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ONE of my favourite memories as far as contraceptives are concerned is joining a queue at a store for some condoms outside my university - while my girlfriend who is now my wife of 32 years waited for me in the car. I returned with a tooth brush because there was a long line behind me.

Final note from Dirk

So you see, being shy about buying condoms or for some women, the morning-after pill, is not unique to island communities because of how taboo it is to speak about sex or any related topics.

It is humane, it is about an individual attitude and so the related perhaps philosophical question maybe: Why do we feel this way? But that's another story.

Back to my condom-cum-tooth brush buying story, we laughed about it, perhaps because Ingrid could not believe that her otherwise very brave man was beaten by this uncomfortable exposure at the pharmacy. At the time, our decision to use a condom was because our priority was to graduate from university; also, we simply could not afford to get pregnant.

In this final note, I speak from the heart with the blessings of Ingrid in the hope we strike a chord with people who may feel that family planning is "the woman's responsibility".

If you have a girlfriend, a de-facto wife or a wife or husband, there is already a partnership in existence. In most cases however, this partnership is not translated to the decision-making processes of what our family should look like.

Allow me to acknowledge that there are circumstances which prevents straightforward deliberations of how big a family should be, how many can we put through school comfortably so they have a better start at life than we have had, the frequency of pregnancies so my wife or girlfriend does not suffer from complications that can kill both her and baby, etc.

They may appear basic but they are life-defining questions.

My university sweetheart, Ingrid, comes from the same Flemish region (within Belgium) that I come from - I consider myself very lucky that she agreed to hang out with me for the rest of her life particularly when my ambitions took me outside our home for months on end, at the beginning of our life journey.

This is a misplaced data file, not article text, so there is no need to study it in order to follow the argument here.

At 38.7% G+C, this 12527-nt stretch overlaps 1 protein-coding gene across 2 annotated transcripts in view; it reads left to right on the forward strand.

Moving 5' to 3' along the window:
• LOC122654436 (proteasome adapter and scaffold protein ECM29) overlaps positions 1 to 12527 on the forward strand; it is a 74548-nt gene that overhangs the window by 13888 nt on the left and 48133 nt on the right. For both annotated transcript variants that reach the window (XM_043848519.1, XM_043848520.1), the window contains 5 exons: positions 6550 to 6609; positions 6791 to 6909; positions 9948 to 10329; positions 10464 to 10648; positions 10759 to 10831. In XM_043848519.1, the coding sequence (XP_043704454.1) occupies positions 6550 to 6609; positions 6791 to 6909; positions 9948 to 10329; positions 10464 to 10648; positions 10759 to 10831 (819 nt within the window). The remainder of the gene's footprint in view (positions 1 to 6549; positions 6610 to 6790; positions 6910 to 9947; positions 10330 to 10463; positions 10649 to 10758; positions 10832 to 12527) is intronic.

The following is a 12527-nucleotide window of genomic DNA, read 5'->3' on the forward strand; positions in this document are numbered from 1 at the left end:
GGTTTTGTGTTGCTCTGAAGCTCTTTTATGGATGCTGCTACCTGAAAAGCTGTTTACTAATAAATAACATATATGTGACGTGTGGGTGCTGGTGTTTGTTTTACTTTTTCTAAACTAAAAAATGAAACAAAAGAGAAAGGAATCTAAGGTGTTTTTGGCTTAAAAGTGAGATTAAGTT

We did a lot of fun things together as young adults including backpacking across Australia, but at the back of our minds hovered the knowledge that Ingrid suffered from a rare disease.

Some of my family members questioned my decision to marry her because of this but I did and we have two sons; there was never a question of Ingrid's ability to get pregnant, we were just being practical and cognisant of the fact that pregnancy may come with complications.

There was a lot of hospital trips, hospital stays and tests which normally come with the condition Ingrid has and we actually started thinking of adoption.

It was difficult times in many ways - we are the only children in our families and so our parents and grandparents were understandably distraught.

Ingrid and I were like two peas in a pod and I was not going to risk losing her because our relatives may have preferred DNA-related children.

We talked about the adoption a lot but we also never stopped discussing pregnancy. And if we were blessed with the latter, we knew we wanted two children, 2.5 years apart.

We wanted to have a family but we also wanted to be able to give our children a good education, a vacation once in a while, space that would allow them to grow and develop their individuality.